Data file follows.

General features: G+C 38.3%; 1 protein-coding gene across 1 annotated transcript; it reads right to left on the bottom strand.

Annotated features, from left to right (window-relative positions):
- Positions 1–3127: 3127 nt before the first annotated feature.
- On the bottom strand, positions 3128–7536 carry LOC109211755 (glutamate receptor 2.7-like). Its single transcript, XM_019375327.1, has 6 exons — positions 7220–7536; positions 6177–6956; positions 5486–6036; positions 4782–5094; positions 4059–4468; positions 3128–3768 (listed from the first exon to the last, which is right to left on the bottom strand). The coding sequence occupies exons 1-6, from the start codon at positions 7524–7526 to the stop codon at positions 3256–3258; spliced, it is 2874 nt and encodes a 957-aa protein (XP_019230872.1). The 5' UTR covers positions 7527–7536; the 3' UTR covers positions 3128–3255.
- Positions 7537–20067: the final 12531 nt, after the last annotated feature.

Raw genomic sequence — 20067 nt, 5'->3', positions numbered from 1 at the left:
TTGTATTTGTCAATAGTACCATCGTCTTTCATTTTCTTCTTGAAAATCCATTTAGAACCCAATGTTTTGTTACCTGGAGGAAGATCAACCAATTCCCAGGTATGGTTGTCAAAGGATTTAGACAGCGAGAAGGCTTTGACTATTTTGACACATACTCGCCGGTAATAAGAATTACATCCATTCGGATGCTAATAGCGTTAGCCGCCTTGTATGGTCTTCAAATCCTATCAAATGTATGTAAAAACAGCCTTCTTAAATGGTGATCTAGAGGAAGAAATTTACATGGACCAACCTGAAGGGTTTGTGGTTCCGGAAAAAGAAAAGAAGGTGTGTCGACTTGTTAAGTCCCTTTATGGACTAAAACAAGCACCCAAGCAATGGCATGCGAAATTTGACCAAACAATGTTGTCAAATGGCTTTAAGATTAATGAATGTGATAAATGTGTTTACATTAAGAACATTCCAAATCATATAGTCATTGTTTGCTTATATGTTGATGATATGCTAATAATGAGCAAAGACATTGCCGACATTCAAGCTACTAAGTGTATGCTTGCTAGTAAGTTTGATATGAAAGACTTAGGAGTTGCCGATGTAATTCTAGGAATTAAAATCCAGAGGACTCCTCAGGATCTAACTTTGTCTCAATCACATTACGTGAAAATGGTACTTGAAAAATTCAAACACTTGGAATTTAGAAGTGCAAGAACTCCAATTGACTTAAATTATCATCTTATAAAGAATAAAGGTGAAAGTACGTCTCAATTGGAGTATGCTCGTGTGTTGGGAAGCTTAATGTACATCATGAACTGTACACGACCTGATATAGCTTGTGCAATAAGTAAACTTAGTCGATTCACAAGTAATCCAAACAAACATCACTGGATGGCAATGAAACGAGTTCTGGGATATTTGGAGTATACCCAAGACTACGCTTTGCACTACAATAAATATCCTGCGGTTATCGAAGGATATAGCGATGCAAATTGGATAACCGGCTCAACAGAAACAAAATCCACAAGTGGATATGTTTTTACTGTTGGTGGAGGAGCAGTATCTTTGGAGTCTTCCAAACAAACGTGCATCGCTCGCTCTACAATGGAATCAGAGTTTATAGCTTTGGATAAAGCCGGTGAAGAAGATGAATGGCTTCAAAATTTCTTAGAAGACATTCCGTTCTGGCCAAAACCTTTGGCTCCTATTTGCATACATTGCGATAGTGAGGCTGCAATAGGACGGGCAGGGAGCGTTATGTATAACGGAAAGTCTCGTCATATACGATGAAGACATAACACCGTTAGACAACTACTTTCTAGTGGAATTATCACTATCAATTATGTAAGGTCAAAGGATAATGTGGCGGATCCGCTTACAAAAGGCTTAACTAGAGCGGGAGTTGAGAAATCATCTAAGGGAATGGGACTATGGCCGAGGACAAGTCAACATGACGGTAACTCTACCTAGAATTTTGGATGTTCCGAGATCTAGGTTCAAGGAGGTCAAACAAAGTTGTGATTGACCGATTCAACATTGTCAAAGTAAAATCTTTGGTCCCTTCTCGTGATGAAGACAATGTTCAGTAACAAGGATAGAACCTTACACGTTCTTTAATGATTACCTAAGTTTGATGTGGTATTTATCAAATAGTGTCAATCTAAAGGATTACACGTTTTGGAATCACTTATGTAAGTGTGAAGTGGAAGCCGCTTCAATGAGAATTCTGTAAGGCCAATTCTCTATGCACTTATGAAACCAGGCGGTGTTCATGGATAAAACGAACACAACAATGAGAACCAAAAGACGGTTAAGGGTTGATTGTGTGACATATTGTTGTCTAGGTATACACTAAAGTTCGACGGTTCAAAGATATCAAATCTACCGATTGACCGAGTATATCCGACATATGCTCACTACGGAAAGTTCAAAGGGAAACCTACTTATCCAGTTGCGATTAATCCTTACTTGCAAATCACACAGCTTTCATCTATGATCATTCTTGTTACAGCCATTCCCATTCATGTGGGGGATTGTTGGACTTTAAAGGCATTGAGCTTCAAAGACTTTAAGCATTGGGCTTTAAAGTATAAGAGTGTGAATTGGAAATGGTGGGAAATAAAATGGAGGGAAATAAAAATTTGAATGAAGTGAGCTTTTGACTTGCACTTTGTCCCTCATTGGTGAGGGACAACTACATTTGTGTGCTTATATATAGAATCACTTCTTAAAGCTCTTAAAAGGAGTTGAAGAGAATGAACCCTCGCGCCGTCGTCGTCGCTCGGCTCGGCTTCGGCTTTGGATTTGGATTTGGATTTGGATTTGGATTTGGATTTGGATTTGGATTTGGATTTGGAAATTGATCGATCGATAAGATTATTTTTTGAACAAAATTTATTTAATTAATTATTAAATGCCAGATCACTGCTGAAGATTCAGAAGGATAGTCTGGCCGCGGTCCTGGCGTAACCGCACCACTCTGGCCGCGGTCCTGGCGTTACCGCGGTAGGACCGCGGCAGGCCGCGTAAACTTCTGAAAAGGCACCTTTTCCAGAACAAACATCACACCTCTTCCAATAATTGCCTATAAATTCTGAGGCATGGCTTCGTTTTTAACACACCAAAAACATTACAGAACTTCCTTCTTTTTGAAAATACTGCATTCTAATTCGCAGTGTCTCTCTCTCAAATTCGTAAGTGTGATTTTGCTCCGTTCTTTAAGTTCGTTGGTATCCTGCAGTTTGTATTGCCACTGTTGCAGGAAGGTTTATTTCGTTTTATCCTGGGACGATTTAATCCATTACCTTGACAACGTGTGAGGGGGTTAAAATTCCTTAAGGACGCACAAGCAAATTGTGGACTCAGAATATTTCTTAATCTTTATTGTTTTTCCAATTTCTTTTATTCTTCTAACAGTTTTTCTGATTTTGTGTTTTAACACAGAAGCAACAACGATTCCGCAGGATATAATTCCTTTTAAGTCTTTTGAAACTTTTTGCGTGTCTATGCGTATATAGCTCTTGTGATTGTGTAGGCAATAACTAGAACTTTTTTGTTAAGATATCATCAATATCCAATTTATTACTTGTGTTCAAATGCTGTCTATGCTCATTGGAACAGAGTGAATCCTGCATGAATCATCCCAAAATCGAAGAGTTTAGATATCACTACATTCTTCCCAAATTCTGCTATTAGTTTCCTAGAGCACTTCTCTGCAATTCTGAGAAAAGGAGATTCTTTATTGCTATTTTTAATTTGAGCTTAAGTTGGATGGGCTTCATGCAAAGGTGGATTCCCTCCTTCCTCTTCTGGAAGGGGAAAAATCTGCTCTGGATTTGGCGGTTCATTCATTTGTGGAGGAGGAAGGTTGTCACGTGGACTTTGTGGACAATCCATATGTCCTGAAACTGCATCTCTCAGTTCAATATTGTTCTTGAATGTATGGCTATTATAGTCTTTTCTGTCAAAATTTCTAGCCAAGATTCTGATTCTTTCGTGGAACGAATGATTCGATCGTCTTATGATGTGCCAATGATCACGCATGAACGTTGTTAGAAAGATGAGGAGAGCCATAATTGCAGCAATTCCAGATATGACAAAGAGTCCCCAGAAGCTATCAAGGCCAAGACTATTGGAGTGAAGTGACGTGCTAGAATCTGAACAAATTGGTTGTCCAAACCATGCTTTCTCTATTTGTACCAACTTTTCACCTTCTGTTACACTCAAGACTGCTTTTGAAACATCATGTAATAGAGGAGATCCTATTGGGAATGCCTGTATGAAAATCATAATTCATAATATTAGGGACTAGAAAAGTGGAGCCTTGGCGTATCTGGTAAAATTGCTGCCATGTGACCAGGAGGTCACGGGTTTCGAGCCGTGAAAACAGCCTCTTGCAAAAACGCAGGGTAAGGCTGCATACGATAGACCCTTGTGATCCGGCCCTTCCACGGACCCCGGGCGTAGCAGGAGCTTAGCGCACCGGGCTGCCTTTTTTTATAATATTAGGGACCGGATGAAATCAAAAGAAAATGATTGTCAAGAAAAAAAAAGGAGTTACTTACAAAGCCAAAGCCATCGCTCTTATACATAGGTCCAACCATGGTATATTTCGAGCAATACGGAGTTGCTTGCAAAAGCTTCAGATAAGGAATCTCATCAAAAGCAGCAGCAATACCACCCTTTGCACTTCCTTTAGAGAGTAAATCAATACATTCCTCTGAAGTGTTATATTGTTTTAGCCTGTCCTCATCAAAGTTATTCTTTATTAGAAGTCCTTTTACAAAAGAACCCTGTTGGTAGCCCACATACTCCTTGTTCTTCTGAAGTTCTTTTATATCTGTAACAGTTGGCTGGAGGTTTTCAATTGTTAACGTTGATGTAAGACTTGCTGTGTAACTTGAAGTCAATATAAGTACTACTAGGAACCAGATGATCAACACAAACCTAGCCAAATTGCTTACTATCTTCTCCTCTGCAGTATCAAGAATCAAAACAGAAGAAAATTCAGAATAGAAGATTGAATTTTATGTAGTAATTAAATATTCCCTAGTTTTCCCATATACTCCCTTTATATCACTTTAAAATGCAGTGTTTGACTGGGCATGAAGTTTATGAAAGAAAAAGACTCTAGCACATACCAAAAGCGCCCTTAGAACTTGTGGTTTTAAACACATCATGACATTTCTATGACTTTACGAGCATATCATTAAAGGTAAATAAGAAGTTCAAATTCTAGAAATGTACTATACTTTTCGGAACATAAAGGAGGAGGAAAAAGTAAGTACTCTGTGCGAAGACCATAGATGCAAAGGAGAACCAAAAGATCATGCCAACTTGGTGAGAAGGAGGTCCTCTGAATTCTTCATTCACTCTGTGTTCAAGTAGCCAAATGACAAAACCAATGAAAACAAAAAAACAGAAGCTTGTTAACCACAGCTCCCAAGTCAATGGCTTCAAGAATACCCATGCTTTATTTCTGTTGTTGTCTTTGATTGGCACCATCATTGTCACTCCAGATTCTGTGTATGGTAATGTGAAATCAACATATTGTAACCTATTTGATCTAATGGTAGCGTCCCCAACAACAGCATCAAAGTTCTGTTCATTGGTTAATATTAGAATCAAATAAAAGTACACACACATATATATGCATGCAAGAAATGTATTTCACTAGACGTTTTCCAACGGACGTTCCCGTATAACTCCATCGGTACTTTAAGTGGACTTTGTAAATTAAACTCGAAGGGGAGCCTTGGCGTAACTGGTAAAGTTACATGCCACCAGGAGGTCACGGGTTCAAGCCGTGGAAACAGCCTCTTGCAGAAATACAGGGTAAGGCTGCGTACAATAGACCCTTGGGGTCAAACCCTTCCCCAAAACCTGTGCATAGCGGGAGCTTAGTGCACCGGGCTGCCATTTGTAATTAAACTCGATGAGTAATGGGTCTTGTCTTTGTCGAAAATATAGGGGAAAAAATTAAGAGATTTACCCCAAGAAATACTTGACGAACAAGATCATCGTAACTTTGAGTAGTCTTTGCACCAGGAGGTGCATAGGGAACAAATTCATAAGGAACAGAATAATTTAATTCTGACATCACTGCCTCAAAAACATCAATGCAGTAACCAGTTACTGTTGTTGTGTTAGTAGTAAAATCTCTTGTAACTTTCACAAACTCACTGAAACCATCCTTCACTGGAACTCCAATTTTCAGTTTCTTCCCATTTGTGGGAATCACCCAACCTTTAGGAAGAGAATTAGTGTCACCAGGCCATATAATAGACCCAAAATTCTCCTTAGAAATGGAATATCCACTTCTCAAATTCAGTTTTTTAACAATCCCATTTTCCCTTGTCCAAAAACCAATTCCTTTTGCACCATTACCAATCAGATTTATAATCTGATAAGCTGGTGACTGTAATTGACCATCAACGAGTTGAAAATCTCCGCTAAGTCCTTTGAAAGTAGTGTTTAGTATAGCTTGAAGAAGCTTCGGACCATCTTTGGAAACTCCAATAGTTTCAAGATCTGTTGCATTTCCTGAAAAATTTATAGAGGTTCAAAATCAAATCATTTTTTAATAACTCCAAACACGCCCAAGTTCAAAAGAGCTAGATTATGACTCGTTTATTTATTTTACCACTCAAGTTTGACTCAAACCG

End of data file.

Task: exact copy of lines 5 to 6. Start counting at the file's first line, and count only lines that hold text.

- Positions 7537–20067: the final 12531 nt, after the last annotated feature.

Raw genomic sequence — 20067 nt, 5'->3', positions numbered from 1 at the left: